On Saturday Kate and I rode our bikes to a nearby garage sale, lured by the promise in the classified ad of American Girl swag. (Yes, we’ve arrived at American Girls. Don’t ask me what I think about it. Yet.) We found what I’d feared — some woman had arrived a full hour before the opening bell and bought it all — but as usually happens at garage sales, we found something else: A stack of Nancy Drew mysteries, including several of the older titles. “The Secret of the Old Clock,” “The Bungalow Mystery,” etc.
Just opening a Nancy Drew title stored in someone’s basement for a few years brings not the whiff of mildew but of chlorine, so embedded is Nancy with my memories of summer, when I went through them like popcorn. My first experience with librarian disapproval came when I asked where I could find her in the school library. “We don’t have any,” she all but hissed. “Those are junky books. They’re written in about half an hour, and they don’t have anything to offer.”
I was shocked. Nancy Drew had nothing to offer? The girl with the titian hair, the snappy blue roadster, the accessory boyfriend? I couldn’t imagine how anyone could arrive at such a conclusion.
The librarian was right — the books are junky. They probably were written in half an hour. But they were wonderful dashed-off junk, and I plan to spend a chunk of this summer with my stash (of course I bought them all), getting reacquainted.
You can read any number of fond appreciations of Nancy Drew by baby-boom women elsewhere. I’m cutting this one short. If the books are, indeed, junkier than I remembered, I will report this fearlessly.
God, am I tired. It’s been trying to rain here for weeks, and never quite getting around to it. When it does, it’s like angry tears — given grudgingly and stopped as soon as possible. We need a night and a day of gentle soaking, but it’s not in the forecast. But last night we had a mini-thunderstorm, which barely made a noise but for the SPLAT SPLAT SPLATTING of rain on the bathroom skylight at 4:18 a.m. Nothing like being awakened at 4:18. You know first light is coming in 40 minutes, so the chance of another REM cycle is scant. The brain fills with Monday thoughts — What do I have to do today? Did I make a list? Are my good jeans clean? Should I work out first thing, or after lunch? Is George Bush still president? What do we have for lunch? Will Ohio ever find that missing $215 million? — and ohhhh, but the next thing you know the birds are tweeting and you have to get up in 90 minutes and it’s stopped raining and might as well go make some coffee but no! Sleep is coming! And then it comes, and the alarm rings 30 seconds later.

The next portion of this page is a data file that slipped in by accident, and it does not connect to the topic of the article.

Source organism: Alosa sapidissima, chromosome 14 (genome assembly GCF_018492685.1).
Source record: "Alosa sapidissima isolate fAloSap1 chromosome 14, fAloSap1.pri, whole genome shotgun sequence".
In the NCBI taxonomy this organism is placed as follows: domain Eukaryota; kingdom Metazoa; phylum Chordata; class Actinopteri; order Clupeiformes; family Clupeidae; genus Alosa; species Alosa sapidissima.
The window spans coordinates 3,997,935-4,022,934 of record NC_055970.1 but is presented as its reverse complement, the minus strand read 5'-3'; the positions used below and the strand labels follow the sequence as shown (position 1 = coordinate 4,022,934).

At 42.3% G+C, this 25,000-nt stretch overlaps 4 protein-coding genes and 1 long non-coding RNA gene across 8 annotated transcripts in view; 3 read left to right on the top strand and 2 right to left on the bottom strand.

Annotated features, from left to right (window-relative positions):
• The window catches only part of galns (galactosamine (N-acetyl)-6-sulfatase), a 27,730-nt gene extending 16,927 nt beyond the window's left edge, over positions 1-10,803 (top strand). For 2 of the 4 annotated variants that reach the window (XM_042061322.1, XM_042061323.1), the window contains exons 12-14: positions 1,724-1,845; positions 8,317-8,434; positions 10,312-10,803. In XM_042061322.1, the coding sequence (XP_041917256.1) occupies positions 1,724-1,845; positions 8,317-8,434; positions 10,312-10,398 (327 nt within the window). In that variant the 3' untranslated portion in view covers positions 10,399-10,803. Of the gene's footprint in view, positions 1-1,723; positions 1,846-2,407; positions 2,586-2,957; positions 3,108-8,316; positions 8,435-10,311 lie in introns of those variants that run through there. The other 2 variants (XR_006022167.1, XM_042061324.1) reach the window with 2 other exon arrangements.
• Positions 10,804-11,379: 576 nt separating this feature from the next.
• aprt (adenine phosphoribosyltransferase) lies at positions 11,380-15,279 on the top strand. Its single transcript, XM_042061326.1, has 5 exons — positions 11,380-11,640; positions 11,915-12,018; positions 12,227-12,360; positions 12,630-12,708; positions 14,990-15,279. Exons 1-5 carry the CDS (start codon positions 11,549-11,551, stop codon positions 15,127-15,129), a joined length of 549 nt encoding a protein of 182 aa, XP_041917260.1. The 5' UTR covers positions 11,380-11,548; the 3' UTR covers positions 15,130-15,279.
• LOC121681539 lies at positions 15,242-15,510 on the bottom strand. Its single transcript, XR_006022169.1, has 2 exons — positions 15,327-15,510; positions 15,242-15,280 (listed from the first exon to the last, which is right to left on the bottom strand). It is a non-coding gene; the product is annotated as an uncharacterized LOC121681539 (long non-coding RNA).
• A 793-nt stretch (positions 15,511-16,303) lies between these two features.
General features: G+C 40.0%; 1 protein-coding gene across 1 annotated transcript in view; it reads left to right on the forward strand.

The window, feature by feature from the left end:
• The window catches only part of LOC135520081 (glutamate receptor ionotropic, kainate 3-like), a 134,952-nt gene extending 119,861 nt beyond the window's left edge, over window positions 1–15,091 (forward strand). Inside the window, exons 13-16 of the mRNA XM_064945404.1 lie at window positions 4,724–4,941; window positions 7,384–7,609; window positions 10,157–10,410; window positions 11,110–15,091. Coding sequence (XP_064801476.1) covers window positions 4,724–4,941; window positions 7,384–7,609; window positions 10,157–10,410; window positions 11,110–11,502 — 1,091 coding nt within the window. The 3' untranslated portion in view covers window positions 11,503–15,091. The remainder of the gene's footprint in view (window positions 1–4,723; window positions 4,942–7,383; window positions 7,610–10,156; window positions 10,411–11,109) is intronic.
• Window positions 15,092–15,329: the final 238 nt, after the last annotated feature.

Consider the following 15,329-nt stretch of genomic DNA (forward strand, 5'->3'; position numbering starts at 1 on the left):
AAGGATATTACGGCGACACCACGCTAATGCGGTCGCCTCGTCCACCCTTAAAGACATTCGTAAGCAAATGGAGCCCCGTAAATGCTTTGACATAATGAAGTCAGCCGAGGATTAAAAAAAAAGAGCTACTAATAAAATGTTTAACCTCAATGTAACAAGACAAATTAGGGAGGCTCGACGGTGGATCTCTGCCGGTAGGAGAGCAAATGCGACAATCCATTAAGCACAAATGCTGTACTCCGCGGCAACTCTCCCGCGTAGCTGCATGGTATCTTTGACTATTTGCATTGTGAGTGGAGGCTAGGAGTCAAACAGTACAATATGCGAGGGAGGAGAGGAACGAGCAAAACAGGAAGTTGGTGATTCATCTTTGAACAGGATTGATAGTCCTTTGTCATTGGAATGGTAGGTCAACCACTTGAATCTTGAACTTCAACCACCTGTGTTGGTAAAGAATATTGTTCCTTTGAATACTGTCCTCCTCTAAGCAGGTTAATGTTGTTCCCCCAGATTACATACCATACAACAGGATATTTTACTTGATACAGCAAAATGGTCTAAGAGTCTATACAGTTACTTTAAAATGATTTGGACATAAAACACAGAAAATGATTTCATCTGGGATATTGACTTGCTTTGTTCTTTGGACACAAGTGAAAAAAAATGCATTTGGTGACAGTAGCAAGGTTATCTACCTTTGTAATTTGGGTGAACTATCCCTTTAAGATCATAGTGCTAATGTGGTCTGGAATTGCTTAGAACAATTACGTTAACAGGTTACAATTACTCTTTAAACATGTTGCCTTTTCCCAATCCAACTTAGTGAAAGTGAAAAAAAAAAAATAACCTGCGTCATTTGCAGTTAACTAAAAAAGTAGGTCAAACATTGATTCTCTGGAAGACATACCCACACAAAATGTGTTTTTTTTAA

So, let’s cut right to the bloggage:
Shakeups, reinventions, hurt feelings, secret memos left on the copier — boy, do I not miss the newspaper business. That said, it would be interesting to work for Michael Kinsley, because at least when he shakes things up, you get the feeling there’s a functioning brain behind it. What he’s planning for the LAT editorial page sounds long overdue, and I hope it works.
The Poor Man — snicker: June 11 (Bloomberg) � In a surprise move expected to send shockwaves through the world of TV journalism, CNN, the orginal cable news network, and NBC, which owns cable channels MSNBC and CNBC, announced a deal to consolidate their news organizations into a single giant news network. By pooling their journalistic resources, the organizations will be able to offer deeper coverage of the most important stories of the day, and will be better equipped to compete with current cable news champion FOX News. The new network — to be called Where the White Women At?, or WWWA — is set to debut this week.
I was a little bleah on “The Comeback” when it debuted last week on HBO, but I needn’t have been. After last night, I think it’s going to be great. Lisa Kudrow is a talented, talented actress.